Ian: You’ve both worked on a fast array of projects ranging from the video games and movies along with work in the music industry with people like Jessica Simpson. The variety of these projects allows you to inject a little added flavor and personal touches but do you have a preference to doing the video game or pure music industry (writing/producing song) stuff more compared to the theatrical and commercial projects?
Tyler: The majority of the work that I do is now in the video game and film industry and I enjoy that the most. It allows for more a variety of creative work as each of the franchises usually has different vibes. The projects are always changing and that keeps me on my toes to keep learning and evolving.
Dane: You can’t help but inject your own flavor and personal touches to the work. You are always bringing your experience and everyone has their own take on things. I feel thankful and lucky to be involved creatively in any project whether it’s a song production, recording an artist, feature or game. The skill set is similar. The big difference between song writing and any other composition work is that you are dealing with lyric, and that’s a separate skill set.
Ian: A bit of a riff on the last question, but outside of working on quite a few video game projects, are you much of a gamer? Also, is there a particular genre of video game that you may like in particular more than others, if only because it allows you to do more things creatively or simply allows you to draw upon an element that you may like a lot, like creating a sweeping score for an epic action game?
Tyler: Due to my time being concentrated on working, I wouldn’t say that I am a huge gamer but I do make sure to play most every major title that comes out. I really liked RED DEAD REDEMPTION. I thought the score they created was exceptionally good. They really set the tone for the game and I think gained video game composers some well-deserved recognition. I believe all songs were composed in A minor and at 130 beats per minute. This allowed them to create stems that were programmed in for specific moments that always kept the score. I am playing LA NOIRE at the moment. I am waiting by the phone for a call from Rockstar. Call me.
Ian: One of your most recent projects is composing the music for Mortal Kombat: Legacy, which has been an immense hit amongst gamers so far. Can you talk a bit about what has been like to work on that project and how challenging it may be to pump out music for the series given the somewhat limited or hectic production time?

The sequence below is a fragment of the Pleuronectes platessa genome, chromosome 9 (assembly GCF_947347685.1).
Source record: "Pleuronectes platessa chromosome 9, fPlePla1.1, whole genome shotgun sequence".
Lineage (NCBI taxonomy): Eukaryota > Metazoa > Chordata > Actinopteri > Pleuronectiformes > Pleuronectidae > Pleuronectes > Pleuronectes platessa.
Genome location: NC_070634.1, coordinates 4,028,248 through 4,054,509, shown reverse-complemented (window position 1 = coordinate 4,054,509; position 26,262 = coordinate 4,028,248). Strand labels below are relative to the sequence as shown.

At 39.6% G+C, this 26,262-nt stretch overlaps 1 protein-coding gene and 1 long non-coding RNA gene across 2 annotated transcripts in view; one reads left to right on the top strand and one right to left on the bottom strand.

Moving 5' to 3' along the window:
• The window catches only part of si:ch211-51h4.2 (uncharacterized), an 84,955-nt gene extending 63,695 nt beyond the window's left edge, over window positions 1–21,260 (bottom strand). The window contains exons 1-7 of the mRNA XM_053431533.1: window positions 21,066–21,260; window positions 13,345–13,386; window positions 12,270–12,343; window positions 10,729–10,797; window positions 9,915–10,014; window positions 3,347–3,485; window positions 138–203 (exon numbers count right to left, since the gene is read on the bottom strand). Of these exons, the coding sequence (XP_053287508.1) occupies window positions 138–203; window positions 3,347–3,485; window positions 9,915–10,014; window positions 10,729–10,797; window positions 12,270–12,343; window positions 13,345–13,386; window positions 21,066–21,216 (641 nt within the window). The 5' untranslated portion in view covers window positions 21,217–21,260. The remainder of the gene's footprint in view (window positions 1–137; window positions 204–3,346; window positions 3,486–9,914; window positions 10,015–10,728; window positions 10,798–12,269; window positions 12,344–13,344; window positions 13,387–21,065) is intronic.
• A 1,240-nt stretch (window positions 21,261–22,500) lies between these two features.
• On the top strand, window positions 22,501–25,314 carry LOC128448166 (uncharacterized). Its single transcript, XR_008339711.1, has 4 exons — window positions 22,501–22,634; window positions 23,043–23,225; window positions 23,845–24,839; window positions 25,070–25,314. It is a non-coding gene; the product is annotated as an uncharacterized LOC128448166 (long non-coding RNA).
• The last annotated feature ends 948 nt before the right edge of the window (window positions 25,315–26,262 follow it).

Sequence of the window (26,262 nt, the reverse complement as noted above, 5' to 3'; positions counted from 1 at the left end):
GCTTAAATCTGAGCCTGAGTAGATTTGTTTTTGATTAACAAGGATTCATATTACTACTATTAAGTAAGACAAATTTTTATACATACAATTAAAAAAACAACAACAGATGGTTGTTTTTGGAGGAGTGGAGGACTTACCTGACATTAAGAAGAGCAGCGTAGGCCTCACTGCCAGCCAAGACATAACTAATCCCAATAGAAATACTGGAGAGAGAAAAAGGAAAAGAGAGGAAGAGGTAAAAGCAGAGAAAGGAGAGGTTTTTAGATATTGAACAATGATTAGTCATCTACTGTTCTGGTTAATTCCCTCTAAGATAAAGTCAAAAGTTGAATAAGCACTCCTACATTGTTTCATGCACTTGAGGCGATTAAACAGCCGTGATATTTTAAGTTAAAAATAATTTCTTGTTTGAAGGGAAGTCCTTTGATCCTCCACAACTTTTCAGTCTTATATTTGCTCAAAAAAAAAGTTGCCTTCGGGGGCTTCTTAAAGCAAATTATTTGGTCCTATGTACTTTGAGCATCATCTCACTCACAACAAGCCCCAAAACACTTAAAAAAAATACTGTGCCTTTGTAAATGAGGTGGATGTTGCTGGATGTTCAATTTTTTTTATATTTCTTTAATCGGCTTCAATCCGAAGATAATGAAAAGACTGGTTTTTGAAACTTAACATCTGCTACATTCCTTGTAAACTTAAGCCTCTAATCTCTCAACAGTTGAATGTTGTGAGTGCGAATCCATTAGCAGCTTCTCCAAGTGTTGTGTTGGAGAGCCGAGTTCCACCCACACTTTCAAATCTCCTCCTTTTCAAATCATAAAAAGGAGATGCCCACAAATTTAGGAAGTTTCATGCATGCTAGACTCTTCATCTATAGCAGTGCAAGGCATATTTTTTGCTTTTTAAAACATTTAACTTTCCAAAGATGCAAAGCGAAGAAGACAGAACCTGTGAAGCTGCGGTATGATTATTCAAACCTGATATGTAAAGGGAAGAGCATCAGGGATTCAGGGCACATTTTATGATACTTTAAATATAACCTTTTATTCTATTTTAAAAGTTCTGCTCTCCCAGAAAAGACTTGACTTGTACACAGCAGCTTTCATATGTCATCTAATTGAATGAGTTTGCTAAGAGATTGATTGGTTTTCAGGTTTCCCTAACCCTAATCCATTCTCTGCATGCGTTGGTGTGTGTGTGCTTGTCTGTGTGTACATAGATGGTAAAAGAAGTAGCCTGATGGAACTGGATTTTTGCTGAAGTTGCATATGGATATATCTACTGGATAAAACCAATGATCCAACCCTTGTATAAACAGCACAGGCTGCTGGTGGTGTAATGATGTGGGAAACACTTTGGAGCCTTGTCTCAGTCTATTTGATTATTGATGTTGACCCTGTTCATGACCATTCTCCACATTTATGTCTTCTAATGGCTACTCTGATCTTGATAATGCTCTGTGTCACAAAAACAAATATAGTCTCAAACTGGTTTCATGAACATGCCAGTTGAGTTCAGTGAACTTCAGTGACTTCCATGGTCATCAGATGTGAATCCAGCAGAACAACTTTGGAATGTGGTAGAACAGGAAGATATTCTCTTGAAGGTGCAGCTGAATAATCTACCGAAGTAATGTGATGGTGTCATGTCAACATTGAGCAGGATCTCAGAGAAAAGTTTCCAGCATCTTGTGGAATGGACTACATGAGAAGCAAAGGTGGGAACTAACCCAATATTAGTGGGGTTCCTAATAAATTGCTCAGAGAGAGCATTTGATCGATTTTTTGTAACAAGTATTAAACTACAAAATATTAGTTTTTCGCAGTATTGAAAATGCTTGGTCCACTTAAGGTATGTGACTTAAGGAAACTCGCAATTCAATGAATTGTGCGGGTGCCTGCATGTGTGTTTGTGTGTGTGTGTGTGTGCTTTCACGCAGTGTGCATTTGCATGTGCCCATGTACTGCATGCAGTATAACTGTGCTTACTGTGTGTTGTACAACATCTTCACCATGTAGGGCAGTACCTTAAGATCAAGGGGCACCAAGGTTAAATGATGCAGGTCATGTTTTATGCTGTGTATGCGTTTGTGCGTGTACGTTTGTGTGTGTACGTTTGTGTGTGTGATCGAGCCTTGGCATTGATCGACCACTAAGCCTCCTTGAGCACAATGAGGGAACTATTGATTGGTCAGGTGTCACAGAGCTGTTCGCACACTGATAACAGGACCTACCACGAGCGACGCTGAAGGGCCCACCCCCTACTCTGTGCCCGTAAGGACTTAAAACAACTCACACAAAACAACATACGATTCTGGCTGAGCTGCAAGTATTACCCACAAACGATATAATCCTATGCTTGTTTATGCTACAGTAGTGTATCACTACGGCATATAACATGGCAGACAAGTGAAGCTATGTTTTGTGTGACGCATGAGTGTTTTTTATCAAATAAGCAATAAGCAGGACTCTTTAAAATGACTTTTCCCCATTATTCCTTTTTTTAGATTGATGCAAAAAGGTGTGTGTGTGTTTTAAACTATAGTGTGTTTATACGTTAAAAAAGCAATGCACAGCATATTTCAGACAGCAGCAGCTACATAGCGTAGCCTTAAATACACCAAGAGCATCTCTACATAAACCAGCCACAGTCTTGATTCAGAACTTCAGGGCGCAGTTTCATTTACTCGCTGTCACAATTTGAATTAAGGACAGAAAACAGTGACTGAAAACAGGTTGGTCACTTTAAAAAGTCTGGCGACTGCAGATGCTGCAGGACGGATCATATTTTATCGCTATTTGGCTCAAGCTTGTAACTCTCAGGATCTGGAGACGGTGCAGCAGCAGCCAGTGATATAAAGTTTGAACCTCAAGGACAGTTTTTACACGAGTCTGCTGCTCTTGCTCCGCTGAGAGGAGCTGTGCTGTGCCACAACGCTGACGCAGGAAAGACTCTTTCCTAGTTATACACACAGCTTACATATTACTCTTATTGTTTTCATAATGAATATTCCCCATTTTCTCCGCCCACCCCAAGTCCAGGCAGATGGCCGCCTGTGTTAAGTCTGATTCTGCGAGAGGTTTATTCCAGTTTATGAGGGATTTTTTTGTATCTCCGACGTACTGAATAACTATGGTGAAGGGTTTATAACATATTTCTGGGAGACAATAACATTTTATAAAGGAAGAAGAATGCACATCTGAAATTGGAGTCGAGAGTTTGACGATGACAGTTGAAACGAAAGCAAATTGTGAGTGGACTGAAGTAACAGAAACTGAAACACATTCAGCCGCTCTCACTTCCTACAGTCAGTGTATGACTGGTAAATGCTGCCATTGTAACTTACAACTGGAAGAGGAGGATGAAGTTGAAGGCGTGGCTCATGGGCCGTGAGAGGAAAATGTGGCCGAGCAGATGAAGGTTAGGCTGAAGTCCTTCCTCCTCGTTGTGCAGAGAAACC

Tyler: The MK project has been a fun project as well as a challenging one. The timeline for completing the music is aggressive and we have been definitely having some long days. I am happy with the way it has been turning out.
Dane: The challenge with MK is the scope of the score and the different genres and getting it done in the short amount of time. The series is well shot and Kevin the director has been great. We have had a lot of fun writing the music and it keeps it interesting and challenging when you are able to go from orchestral to atmospheric to heavy guitar to electronic. And if definitely helps having two people working on the score and bouncing back and forth ideas especially with the time limits.
Ian: What was the breakdown of responsibilities as far as composing the music is concerned on MK: Legacy? Did one of you focus more on the action stuff while the other did the dramatic elements or was it entirely a collaborative process throughout?
Tyler: The process is a collaborative one. Each of us has a different set of skills and we bounce ideas back in forth, in terms of the style, feel and what elements to use that will achieve it. I have been very fortunate to work with Dane on this project. He is a very creative guy with a great deal of musical knowledge. It is hard to find someone with a mix of creative and technical expertise that he has.
Ian: Ever since the mid-1990s the Mortal Kombat series has been known for providing a mixture of heart thumping techno music inspired by the franchise and some more subtle but memorable music directly from the game. Jumping into MK: Legacy did you both have a clear direction of what sort of approach you wanted to take with the music or did it take a while to figure out the proper tone to take since the series goes from featuring episodes involving fallen TV stars to having cyborg ninjas fighting one another?
Dane & Tyler: Although that worked in that era, music obviously evolves and we thought we would take a more current approach. Dub step and the gritty dark orchestral stuff. Kevin had some reference and gave some very clear direction on some of the episodes , which helps greatly when under such tight time constraints. Some episodes, such as the Scorpion/Sub Zero, the musical style was not as defined. We all had our opinions but it is interesting to hear how they came together .